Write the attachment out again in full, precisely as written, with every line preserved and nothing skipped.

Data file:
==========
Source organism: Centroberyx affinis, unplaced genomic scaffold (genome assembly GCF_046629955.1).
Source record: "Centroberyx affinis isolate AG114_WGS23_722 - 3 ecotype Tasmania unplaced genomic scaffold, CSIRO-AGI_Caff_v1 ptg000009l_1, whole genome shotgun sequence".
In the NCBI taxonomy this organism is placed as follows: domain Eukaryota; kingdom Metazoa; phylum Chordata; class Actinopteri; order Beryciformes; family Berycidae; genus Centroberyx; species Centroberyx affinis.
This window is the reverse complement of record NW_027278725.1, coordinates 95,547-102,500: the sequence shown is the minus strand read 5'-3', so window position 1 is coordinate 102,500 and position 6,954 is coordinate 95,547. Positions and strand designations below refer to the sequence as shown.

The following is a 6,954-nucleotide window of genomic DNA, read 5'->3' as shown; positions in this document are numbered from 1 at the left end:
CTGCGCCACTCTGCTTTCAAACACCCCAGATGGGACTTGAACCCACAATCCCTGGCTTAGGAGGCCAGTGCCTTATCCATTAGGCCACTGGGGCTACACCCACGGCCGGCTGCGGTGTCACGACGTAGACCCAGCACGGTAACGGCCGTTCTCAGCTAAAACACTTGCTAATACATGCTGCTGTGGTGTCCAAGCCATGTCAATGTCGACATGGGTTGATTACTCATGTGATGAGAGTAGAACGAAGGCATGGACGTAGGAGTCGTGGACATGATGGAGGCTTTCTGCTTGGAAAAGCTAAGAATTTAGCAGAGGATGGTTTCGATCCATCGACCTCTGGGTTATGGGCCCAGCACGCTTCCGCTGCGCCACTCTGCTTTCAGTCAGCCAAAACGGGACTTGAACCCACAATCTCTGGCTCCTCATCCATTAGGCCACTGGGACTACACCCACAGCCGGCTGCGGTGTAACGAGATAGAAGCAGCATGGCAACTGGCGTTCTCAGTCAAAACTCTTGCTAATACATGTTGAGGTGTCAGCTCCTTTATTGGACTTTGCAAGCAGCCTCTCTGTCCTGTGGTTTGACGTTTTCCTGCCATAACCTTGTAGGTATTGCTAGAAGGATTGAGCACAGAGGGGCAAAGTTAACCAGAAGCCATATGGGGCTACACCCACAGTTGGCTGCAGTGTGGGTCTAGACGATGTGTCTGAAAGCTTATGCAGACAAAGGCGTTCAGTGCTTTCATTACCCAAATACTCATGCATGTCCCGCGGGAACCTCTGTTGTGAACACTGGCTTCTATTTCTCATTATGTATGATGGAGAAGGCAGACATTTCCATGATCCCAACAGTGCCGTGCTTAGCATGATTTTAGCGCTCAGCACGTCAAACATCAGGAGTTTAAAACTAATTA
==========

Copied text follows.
Source organism: Centroberyx affinis, unplaced genomic scaffold (genome assembly GCF_046629955.1).
Source record: "Centroberyx affinis isolate AG114_WGS23_722 - 3 ecotype Tasmania unplaced genomic scaffold, CSIRO-AGI_Caff_v1 ptg000009l_1, whole genome shotgun sequence".
In the NCBI taxonomy this organism is placed as follows: domain Eukaryota; kingdom Metazoa; phylum Chordata; class Actinopteri; order Beryciformes; family Berycidae; genus Centroberyx; species Centroberyx affinis.
This window is the reverse complement of record NW_027278725.1, coordinates 95,547-102,500: the sequence shown is the minus strand read 5'-3', so window position 1 is coordinate 102,500 and position 6,954 is coordinate 95,547. Positions and strand designations below refer to the sequence as shown.

The following is a 6,954-nucleotide window of genomic DNA, read 5'->3' as shown; positions in this document are numbered from 1 at the left end:
CTGCGCCACTCTGCTTTCAAACACCCCAGATGGGACTTGAACCCACAATCCCTGGCTTAGGAGGCCAGTGCCTTATCCATTAGGCCACTGGGGCTACACCCACGGCCGGCTGCGGTGTCACGACGTAGACCCAGCACGGTAACGGCCGTTCTCAGCTAAAACACTTGCTAATACATGCTGCTGTGGTGTCCAAGCCATGTCAATGTCGACATGGGTTGATTACTCATGTGATGAGAGTAGAACGAAGGCATGGACGTAGGAGTCGTGGACATGATGGAGGCTTTCTGCTTGGAAAAGCTAAGAATTTAGCAGAGGATGGTTTCGATCCATCGACCTCTGGGTTATGGGCCCAGCACGCTTCCGCTGCGCCACTCTGCTTTCAGTCAGCCAAAACGGGACTTGAACCCACAATCTCTGGCTCCTCATCCATTAGGCCACTGGGACTACACCCACAGCCGGCTGCGGTGTAACGAGATAGAAGCAGCATGGCAACTGGCGTTCTCAGTCAAAACTCTTGCTAATACATGTTGAGGTGTCAGCTCCTTTATTGGACTTTGCAAGCAGCCTCTCTGTCCTGTGGTTTGACGTTTTCCTGCCATAACCTTGTAGGTATTGCTAGAAGGATTGAGCACAGAGGGGCAAAGTTAACCAGAAGCCATATGGGGCTACACCCACAGTTGGCTGCAGTGTGGGTCTAGACGATGTGTCTGAAAGCTTATGCAGACAAAGGCGTTCAGTGCTTTCATTACCCAAATACTCATGCATGTCCCGCGGGAACCTCTGTTGTGAACACTGGCTTCTATTTCTCATTATGTATGATGGAGAAGGCAGACATTTCCATGATCCCAACAGTGCCGTGCTTAGCATGATTTTAGCGCTCAGCACGTCAAACATCAGGAGTTTAAAACTAATTA